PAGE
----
The fog crept in as we awaited the appearance of the Sun before sunrise on the day of the Summer Solstice -- June 21, 2010.
Visitors at the sunrise gathering face NE in preparation for seeing the rising Sun. Behind them in the sky and opposite the Sun is the Earth's shadow, that deep grey color just above the hills on the horizon with the pink hue above it. The Earth's shadow is visible to us ~15 minutes before sunrise (in the West) and after sunset (in the East) by being projected onto the Earth's atmosphere.
Visitors stand and watch the stone marking the location where the rising Sun will appear. Notice that the deep grey color of the Earth's shadow in the previous photo has now disappeared (the shadow has set) as the sky lightens and the Sun gets ready to rise.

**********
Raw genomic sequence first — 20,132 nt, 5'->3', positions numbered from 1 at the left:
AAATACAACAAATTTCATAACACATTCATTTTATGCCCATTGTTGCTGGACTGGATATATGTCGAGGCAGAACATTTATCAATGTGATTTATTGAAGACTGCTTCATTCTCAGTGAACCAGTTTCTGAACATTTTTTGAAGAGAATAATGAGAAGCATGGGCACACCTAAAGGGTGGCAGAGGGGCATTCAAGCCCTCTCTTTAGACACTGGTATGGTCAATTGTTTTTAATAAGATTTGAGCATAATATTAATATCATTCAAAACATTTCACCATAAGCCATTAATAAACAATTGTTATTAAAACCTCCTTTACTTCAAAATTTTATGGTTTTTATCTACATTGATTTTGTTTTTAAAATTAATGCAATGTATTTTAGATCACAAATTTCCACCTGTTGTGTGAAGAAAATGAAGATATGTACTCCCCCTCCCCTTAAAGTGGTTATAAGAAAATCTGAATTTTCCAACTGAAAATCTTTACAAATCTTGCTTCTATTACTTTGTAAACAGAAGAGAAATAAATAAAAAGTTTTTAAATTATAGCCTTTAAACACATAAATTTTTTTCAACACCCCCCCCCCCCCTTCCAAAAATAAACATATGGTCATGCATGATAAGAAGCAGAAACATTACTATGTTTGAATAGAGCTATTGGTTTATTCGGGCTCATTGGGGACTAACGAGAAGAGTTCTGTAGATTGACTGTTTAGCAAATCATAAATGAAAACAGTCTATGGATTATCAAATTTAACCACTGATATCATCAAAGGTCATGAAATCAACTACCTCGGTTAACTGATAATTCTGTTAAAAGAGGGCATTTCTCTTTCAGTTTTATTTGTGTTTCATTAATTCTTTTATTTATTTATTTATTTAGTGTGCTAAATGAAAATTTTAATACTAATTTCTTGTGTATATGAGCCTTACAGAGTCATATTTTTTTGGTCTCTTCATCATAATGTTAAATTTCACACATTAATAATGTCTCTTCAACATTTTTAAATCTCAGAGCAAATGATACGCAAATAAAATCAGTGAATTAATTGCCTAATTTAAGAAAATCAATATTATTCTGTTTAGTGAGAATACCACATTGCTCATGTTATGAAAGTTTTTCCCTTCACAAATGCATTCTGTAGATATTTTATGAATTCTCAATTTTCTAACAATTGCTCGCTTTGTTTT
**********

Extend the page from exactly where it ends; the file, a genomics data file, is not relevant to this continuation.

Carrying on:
Shadows of the visitors assembled for the Summer Solstice sunrise.
The Summer Solstice sunset gathering begins with clear skies and 80 degree temperatures -- perfect weather for the event.
There was quite a crowd gathered for sunset.
Explaining the tilt of the Moon's orbit around the Earth.
And explaining the Moon's 18.6-year cycle.
Visitors ask a wide variety of questions.
Children do their favorite thing -- play and climb on the rocks.
Visitors learn the astronomy of the Solstice.
A globe is used to illustrate the Earth's revolution around the Sun with a tilted axis.
The shadows of visitors begin to lengthen.
A cute 4-legged visitor to the Sunwheel.
Staying cool in the shadow of a standing stone.
Pointing to the path of the Sun in the sky on the Summer Solstice.
Shadows lengthen as the Sun lowers in the sky.
The setting Sun behind the Summer Solstice Sunset stone.
About 15 minutes after sunset we were treated to a pillar of light (pale pink in color and perpendicular to the horizon, just to the right of the center of the photograph).